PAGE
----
Democratic opposition boosts fortunes of Ryan’s budget plan 

Faced with a fork in the road, President Barack Obama and the Democrats have decided to take it, trying to do two things at once: Rekindle the glow of the 2008 rapture, and recapture the rage of the town halls a year later, and unleash it, this time for their side.

Phase one is not going brilliantly, as one can run on “hope” and “change” only once in one’s lifetime, and after that, change means voting oneself out of office.

Phase two — the hope that the Medicare-cutting plan advanced by House Budget Committee Chairman Paul Ryan will kindle the rage-in-reverse that Obamacare once did — may also be problematic.

It worked before, but all sorts of things that worked before have ceased doing so today. There have been mutterings, but, so far, few signs of mass outrage. Why not?

First of all, there’s no sense of an imminent threat. In 2009, people correctly saw that Democrats were going to ram health care through regardless of anything, which only increased their frustration.

Today, there is no chance of Ryan’s plan passing before 2013 at the earliest, and it would not pass in its present form in any case.

Second of all, if people feared having their benefits lessened, they now have a new fear, which is somewhat larger: that the system may crater itself.

Never before have annual federal deficits reached into the trillions; never before have whole nations defaulted; never before have states teetered (as has California) on the brink of disaster, due to retirement funds run amok.

Never before has there been so much proof, coming from so many sources, that the welfare state has become unsustainable and will require deep cuts to survive. The choice isn’t between Medicare as it is and a revised, leaner version, but a leaner form or collapse of the government. With collapse of the government come no checks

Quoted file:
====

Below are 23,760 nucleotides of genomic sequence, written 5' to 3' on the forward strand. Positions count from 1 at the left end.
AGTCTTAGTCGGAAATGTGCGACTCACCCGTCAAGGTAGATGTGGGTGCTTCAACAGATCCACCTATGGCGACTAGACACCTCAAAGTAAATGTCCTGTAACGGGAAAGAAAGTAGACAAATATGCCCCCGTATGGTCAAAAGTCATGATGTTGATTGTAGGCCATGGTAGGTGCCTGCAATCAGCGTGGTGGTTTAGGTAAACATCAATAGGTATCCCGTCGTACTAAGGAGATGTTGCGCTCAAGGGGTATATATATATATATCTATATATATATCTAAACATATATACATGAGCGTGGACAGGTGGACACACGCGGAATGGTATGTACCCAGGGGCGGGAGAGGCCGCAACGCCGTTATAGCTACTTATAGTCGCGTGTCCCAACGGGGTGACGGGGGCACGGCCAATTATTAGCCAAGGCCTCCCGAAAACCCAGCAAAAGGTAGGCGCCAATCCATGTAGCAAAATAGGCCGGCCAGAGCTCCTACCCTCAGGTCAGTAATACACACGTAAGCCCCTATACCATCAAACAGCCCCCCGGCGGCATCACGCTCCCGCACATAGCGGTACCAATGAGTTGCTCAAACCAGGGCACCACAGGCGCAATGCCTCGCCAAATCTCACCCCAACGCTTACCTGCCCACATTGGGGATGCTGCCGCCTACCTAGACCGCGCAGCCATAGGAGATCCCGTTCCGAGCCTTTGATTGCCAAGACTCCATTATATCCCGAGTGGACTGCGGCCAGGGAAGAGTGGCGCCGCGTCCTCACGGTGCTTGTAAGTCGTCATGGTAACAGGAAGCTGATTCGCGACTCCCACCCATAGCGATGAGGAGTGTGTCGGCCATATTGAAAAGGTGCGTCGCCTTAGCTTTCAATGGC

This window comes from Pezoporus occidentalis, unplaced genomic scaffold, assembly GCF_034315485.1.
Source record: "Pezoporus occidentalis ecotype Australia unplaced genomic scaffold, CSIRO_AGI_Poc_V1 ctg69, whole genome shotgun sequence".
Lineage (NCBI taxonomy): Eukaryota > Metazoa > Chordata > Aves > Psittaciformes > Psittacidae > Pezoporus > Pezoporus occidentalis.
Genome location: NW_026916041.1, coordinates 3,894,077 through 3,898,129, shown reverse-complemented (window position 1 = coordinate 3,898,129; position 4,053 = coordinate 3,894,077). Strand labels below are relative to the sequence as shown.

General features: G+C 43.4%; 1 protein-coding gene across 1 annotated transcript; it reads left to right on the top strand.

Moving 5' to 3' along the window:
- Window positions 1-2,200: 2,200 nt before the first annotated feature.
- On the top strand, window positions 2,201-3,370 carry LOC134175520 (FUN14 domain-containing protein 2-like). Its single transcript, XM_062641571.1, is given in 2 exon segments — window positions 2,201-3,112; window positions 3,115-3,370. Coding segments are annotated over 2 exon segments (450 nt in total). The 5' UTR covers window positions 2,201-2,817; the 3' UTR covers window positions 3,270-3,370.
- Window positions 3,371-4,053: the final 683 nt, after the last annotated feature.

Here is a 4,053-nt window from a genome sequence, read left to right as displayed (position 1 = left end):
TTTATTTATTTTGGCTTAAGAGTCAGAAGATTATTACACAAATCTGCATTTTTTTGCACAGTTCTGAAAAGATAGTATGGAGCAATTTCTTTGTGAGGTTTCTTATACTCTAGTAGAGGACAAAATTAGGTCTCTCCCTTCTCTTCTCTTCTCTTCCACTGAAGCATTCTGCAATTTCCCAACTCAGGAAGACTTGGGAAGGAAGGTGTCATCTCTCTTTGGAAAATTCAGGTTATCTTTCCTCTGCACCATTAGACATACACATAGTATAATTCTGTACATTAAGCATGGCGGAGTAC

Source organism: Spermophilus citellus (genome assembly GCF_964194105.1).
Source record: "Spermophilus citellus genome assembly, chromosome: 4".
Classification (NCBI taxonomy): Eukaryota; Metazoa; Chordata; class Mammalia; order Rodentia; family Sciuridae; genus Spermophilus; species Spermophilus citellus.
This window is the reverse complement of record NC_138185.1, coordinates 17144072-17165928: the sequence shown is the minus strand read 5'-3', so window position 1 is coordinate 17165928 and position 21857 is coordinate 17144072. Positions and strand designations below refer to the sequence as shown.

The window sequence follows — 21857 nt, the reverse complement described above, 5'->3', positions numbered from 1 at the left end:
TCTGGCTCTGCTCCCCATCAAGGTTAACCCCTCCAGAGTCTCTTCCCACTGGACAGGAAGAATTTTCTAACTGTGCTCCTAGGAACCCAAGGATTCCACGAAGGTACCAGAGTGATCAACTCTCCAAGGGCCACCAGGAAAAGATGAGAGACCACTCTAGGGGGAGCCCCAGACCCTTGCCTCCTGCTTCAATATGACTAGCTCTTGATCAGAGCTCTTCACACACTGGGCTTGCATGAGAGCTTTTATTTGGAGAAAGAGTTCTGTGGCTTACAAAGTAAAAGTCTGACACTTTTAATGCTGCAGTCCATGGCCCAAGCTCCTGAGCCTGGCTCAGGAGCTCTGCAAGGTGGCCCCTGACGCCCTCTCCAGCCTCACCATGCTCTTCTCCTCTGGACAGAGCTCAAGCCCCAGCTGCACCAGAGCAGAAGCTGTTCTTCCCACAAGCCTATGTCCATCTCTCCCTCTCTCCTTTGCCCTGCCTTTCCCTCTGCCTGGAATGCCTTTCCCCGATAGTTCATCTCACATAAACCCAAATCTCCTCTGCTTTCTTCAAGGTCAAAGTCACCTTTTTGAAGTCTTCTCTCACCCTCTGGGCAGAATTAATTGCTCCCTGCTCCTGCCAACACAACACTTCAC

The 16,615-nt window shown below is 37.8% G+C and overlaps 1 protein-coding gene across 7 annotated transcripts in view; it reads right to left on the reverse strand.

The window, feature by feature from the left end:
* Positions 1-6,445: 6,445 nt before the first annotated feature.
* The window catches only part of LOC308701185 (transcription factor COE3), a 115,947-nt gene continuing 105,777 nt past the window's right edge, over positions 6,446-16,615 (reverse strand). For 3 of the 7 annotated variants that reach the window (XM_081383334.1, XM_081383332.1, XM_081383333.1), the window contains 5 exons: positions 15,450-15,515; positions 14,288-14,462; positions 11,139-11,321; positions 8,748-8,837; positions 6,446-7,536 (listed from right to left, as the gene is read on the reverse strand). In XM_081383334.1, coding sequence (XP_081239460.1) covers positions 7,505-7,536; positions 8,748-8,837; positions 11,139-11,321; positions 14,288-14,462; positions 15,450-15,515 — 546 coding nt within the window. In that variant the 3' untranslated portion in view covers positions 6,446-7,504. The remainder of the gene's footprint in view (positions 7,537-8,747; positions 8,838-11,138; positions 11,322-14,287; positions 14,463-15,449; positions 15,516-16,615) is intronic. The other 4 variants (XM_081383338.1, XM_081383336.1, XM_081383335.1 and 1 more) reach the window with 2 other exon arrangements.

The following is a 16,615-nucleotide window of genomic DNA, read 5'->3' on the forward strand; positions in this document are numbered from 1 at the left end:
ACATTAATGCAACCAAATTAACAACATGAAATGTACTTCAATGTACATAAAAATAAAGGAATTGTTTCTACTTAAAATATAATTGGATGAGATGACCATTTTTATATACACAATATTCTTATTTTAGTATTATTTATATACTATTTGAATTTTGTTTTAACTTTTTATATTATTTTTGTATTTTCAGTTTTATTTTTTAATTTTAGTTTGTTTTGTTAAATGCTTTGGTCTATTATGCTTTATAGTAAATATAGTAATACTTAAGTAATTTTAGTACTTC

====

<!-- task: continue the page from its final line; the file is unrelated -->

Third of all, suspicion is forming that being singled out by Obama as a target and foil may not be such a bad thing.

A month into his term, Obama (approval rating then in the high 60s) squared off with Dick Cheney (approval rating 19 percent) over “torture” and the detention of prisoners. Cheney won that one and began his slow climb out of  the cellar; (and Obama ultimately was forced to embrace the Bush-Cheney protocols).

That done, Obama tried to marginalize Fox News and Rush Limbaugh. They are still here.

Next, Obama and friends tried to make the tea party toxic. It dominated the months up to the 2010 midterms, put an end to Obama’s transformative visions, and showed Madam Speaker Pelosi the door.

In the last days of the campaign for that election, Obama made then-House Minority Leader John Boehner a target and foil; he is now Mister Speaker.

And no one was more of a foil than George W. Bush, blamed by Obama for all of his problems, (including the debt, which he himself tripled). Bush ended 2010 with a major best-seller, and sometime before the year ended, his ratings and Obama’s converged.

Conservatives have thrived on the Democrats’ animus. Now that Ryan has safely been placed in their crosshairs, how high can he go?

Examiner columnist Noemie Emery is a contributing editor to The Weekly Standard and author of “Great Expectations; The Troubled Lives of Political Families.”

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